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Opening Arguments

Dibs for dummies

Hey, Indianapolis is trying to steal our casino idea:

Here's an unlikely but plausible scenario that could unfold as the General Assembly's current session marches toward a frantic finish:

Legislative leaders look for a way to plug the deficit plaguing the city's Capital Improvement Board, which operates Lucas Oil Stadium, Conseco Fieldhouse and other venues.

Casino owners in Anderson and Shelbyville offer to give back some of their slot machines to create a casino in Union Station. It might hurt their revenues at the horse tracks in Madison and Shelby counties, but they would still gain a foothold in the state's largest city. The city in turn would get a stream of revenue to pay for the stadium deficit. Union Station also would gain a new lease on life.

As the writer notes, Fort Wayne has dibs on 500 of those slot machines from Hoosier Park in Anderson, whose owner faces serious financial dtrouble and is restructuring its debt.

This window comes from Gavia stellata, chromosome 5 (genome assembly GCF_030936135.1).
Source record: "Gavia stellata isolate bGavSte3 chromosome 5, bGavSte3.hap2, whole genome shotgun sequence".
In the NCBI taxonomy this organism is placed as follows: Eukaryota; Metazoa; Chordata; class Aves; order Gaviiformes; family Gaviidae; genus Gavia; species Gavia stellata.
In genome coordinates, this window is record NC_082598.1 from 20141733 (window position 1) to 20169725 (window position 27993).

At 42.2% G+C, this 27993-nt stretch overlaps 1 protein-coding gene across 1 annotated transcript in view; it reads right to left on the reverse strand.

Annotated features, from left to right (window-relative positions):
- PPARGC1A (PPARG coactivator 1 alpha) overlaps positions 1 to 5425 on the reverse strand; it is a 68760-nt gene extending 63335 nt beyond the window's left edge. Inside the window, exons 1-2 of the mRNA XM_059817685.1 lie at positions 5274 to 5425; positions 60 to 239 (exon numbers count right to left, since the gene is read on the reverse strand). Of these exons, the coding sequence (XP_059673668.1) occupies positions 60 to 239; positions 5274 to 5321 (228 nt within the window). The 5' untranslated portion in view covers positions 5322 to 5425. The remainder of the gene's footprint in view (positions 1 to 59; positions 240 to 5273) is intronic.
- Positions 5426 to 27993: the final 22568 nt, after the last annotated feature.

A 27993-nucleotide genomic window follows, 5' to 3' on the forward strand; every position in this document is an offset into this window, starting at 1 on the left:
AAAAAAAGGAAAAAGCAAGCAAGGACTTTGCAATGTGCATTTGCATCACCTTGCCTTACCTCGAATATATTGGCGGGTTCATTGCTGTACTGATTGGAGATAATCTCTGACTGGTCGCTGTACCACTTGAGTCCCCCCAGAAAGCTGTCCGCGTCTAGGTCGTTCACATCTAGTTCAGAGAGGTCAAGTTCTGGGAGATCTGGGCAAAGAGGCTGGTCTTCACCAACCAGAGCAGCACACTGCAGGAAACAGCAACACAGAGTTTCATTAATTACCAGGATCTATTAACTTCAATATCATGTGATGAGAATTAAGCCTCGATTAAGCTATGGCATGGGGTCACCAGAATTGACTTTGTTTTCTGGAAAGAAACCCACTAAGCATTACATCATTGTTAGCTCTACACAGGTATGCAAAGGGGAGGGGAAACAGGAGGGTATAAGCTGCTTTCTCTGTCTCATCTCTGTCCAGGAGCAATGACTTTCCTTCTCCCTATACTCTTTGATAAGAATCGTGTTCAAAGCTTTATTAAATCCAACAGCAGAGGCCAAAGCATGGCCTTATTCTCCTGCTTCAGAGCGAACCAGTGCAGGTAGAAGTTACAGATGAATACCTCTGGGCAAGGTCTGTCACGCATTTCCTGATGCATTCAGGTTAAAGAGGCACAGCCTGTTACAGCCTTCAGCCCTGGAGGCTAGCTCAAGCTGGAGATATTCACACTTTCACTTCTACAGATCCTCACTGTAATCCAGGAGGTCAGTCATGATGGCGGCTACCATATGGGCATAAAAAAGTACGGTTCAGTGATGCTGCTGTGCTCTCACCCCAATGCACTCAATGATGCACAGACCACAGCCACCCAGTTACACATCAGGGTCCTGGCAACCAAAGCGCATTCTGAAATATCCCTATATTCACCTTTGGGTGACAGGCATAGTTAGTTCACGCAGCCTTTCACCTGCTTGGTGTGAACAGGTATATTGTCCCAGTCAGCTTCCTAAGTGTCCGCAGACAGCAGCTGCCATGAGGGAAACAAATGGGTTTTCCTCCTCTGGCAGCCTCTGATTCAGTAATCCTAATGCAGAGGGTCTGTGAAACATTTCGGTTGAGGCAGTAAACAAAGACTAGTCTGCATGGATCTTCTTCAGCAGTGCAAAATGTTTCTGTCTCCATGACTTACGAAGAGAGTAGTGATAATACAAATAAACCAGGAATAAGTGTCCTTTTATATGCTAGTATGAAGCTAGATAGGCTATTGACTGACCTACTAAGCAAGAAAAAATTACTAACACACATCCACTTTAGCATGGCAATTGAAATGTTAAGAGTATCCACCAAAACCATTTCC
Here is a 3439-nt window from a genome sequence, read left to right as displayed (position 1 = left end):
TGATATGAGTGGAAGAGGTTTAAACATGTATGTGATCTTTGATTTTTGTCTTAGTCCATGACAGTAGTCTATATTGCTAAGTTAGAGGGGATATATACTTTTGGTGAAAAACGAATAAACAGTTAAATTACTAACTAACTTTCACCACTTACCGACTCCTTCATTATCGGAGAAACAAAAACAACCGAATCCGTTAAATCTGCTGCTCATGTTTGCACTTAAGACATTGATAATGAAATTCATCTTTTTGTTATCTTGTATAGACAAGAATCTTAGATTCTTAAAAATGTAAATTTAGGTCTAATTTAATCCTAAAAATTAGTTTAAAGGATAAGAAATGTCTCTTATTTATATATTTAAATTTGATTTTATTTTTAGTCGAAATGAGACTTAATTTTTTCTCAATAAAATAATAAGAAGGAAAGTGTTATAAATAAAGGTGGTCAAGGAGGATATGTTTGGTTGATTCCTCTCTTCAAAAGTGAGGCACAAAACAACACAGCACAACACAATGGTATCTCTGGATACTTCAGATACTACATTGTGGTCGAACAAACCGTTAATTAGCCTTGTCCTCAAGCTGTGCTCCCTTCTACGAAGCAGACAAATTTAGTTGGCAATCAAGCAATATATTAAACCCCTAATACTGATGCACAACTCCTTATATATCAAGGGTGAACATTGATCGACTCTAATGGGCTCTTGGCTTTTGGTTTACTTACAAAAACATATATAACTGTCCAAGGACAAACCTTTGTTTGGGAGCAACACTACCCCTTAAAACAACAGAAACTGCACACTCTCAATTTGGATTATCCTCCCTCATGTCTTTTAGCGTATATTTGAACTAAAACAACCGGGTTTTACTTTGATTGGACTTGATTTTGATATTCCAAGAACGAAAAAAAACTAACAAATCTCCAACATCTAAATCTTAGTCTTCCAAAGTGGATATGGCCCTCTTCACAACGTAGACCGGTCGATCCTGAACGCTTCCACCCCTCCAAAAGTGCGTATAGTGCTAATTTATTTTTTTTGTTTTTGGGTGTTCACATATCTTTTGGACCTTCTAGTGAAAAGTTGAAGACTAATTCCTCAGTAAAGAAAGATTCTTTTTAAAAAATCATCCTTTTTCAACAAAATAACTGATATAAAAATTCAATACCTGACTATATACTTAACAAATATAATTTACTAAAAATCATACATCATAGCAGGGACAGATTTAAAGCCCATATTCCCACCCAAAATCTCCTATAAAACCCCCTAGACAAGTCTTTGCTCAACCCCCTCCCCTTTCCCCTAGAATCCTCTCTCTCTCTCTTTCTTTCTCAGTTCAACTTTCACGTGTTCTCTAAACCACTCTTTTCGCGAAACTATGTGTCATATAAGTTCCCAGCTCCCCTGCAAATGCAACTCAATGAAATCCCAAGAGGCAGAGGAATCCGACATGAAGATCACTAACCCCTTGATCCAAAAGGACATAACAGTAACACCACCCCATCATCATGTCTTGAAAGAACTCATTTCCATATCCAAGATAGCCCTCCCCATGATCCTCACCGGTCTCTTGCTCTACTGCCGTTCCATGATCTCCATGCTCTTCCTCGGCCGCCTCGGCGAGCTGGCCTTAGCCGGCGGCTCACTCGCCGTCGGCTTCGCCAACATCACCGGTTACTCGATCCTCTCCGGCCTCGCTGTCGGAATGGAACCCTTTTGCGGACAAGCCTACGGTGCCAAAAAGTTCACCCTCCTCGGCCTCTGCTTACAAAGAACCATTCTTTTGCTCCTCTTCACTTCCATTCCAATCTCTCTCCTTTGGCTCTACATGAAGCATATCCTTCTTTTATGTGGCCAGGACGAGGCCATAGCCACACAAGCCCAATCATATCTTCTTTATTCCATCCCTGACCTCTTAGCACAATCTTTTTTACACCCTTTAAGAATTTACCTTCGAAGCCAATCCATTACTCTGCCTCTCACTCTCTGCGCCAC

I'm not sure exactly where the writer stands, though. First, he lists all the reasons his scenario probably won't come about, principally because everybody from the mayor to the governor is against the idea. Then he closes by saying we were promised there would never be any gambling in Indiana except a state lottery and horse racing, and now "we have riverboat gambling on Lake Michigan and the Ohio River, casinos in Shelbyville and Anderson, and off-track betting parlors. And the casinos are pleading for new tax breaks because business is so bad. Addiction to gambling is hard to reverse once started.

Oh, and just in case you think I'm not a conscientious blogger, I became curious about the origin of "dibs" and wasted a good 15 minutes (well, they would have been good 25 minutes) discovering that nobody really knows. If Eric Zorn thinks so, that's good enough for me.